CellBE frameworks

celltask “A clean task interface to Cell programmers to start jobs in SPUs by hiding the tedious context/pthread creation, mailbox/signal/interrupt mailbox communication, etc.” (new)

speutils “…instance initiators for various types of posix threads to run the spe programs as well as a instance oriented message passing interface.”

MARS (Multicore Application Runtime System) is a set of libraries that provides an API to easily manage and create user programs that will be scheduled to run on various microprocessing units of a multicore environment.”

spumedia “… to provide accellerators for the cell broadband engine processor”

spexms “Simple library for creating spe accelerators for the CELL BE and Playstation 3”

(This post brought to you by I’m Putting These All In One Place So I Don’t Have To Search For Them Again.  And the letter N.)

Fedora 11, PS3 & SPU programming

Some notes on Fedora 11 on PS3

Intro to Cell, part 6 and part 7 the excellent series from NotZed continues.

2D Polygon rendering demo(3067FPS ver.) on PS3 Linux

YUV to RGB on SPU More in-depth spu programming from NotZed.

Insomniac games Nocturnal Initiative and also #nocturnal on irc.freenode.net  (and Insomniac’s R&D page is always a good read)

A new compiler and a visual guide

From http://t-platforms.ru/en/cell/cellcompiler.php :

T-Platforms Cell Compiler is a single source compiler that explores the power of Cell/B.E.™ multicore architecture through auto-parallelization and auto-vectorization of source code of applications written in a sequential manner and language (C/C++, Fortran).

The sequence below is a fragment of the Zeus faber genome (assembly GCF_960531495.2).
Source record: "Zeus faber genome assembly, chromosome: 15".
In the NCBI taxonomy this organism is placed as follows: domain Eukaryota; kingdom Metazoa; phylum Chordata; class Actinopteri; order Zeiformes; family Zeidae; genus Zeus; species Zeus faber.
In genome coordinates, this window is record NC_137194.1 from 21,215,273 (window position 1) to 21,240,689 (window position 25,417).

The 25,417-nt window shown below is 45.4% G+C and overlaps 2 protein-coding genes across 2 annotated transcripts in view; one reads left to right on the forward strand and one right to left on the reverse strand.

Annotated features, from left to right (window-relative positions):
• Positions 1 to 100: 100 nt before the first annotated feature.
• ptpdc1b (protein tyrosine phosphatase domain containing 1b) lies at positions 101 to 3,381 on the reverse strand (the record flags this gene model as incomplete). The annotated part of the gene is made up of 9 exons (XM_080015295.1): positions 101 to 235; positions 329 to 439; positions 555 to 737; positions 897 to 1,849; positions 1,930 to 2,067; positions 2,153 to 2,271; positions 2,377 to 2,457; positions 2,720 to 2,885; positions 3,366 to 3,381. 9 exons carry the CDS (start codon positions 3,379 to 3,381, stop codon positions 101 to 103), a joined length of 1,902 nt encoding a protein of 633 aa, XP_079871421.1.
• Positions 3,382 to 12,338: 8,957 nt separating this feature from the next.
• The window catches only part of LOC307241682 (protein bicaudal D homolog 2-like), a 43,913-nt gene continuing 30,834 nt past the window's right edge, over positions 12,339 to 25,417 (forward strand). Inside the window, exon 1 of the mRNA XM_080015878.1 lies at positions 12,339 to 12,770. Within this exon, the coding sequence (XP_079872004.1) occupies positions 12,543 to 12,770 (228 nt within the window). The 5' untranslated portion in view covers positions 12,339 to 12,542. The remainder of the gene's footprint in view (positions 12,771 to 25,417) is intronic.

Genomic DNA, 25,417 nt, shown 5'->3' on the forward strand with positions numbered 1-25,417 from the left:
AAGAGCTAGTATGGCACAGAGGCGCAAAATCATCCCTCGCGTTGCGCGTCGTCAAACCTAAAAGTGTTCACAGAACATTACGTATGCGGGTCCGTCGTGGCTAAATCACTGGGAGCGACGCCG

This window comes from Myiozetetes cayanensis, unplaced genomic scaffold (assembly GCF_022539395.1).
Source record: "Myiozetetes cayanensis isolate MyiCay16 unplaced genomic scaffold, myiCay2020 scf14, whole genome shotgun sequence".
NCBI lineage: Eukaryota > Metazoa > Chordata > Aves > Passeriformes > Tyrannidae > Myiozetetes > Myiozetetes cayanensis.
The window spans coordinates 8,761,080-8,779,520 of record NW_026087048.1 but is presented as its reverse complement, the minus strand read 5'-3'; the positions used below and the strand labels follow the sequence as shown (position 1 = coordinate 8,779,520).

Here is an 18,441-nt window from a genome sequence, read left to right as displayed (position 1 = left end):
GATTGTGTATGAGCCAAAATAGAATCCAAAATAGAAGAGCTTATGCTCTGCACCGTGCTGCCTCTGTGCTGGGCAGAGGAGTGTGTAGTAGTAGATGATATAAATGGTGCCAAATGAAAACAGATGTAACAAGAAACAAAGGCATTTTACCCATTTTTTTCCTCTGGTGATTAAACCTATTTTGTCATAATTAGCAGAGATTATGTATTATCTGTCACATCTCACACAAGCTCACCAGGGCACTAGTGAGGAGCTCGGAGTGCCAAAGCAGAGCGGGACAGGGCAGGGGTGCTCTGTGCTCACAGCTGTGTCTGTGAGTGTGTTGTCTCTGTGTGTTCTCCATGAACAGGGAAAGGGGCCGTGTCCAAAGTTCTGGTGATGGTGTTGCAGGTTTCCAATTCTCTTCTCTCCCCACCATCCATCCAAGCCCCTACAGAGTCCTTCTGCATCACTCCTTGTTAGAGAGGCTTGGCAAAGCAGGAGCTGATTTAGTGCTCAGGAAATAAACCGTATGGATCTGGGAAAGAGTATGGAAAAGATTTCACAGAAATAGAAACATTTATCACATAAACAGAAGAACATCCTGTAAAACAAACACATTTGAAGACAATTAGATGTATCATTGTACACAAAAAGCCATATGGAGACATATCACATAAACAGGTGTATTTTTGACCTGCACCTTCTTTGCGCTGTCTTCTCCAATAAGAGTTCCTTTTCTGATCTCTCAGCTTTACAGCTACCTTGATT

They’re looking for beta-testers – I’ve applied.

Visual guide for SPU instructions Jon has put together a fantastic document illustrating the behaviour of most SPU instructions – very enlightening and a wonderful reference.

Mars 1.1.3 has been released.  “MARS is a multi-tasking runtime system for multi-core processors. The current implementation is for the Cell BE. The system is co-processor centric, in that the co-processors each run a micro kernel that generally runs independent of the host processor.”


In general, C is a lousy language for expressing this kind of parallelism on the SPU. The original loop that ‘inspired’ this nonsense looks something like :

for (j = 0; j < num_indexes; j += 3) {   
 const float *v0, *v1, *v2;
 v0 = (const float *) (vertices + indexes[j+0] * vertex_size);
 v1 = (const float *) (vertices + indexes[j+1] * vertex_size);
 v2 = (const float *) (vertices + indexes[j+2] * vertex_size);

 func(v0, v1, v2);

which is quite clear and straightforward to read, but with hidden complexity – the lack of quadword alignment, the way it is expressed as three seperate multiply-adds, and the separation into three (unpacked) variables which are repacked inside func().

Unrolled 2

Longer than the other one, but with better odd/even balance and only one shuffle constant. Probably faster.

for (j = 0; j < num_indexes; j += 24) {
 qword* lower_qword = (qword*)&indexes[j];
 qword indices0 = lower_qword[0];
 qword indices1 = lower_qword[1];
 qword indices2 = lower_qword[2];

 qword vs0 = indices0;
 qword vs1 = si_shlqbyi(indices0, 6);
 qword vs3 = si_shlqbyi(indices1, 2);
 qword vs4 = si_shlqbyi(indices1, 8);
 qword vs6 = si_shlqbyi(indices2, 4);
 qword vs7 = si_shlqbyi(indices2, 10);

 qword tmp2a, tmp2b, tmp5a, tmp5b;
 qword tmp2a = si_shlqbyi(indices0, 12);
 qword tmp2b = si_rotqmbyi(indices1, 12|16);
 qword vs2 = si_selb(tmp2a, tmp2b, si_fsmh(0x20));

 qword tmp5a = si_shlqbyi(indices1, 14);
 qword tmp5b = si_rotqmbyi(indices2, 14|16);
 qword vs5 = si_selb(tmp5a, tmp5b, si_fsmh(0x60));

 vs0 = si_shufb(vs0, vs0, SHUFB8(0,A,0,B,0,C,0,0));
 vs1 = si_shufb(vs1, vs1, SHUFB8(0,A,0,B,0,C,0,0));
 vs2 = si_shufb(vs2, vs2, SHUFB8(0,A,0,B,0,C,0,0));
 vs3 = si_shufb(vs3, vs3, SHUFB8(0,A,0,B,0,C,0,0));
 vs4 = si_shufb(vs4, vs4, SHUFB8(0,A,0,B,0,C,0,0));
 vs5 = si_shufb(vs5, vs5, SHUFB8(0,A,0,B,0,C,0,0));
 vs6 = si_shufb(vs6, vs6, SHUFB8(0,A,0,B,0,C,0,0));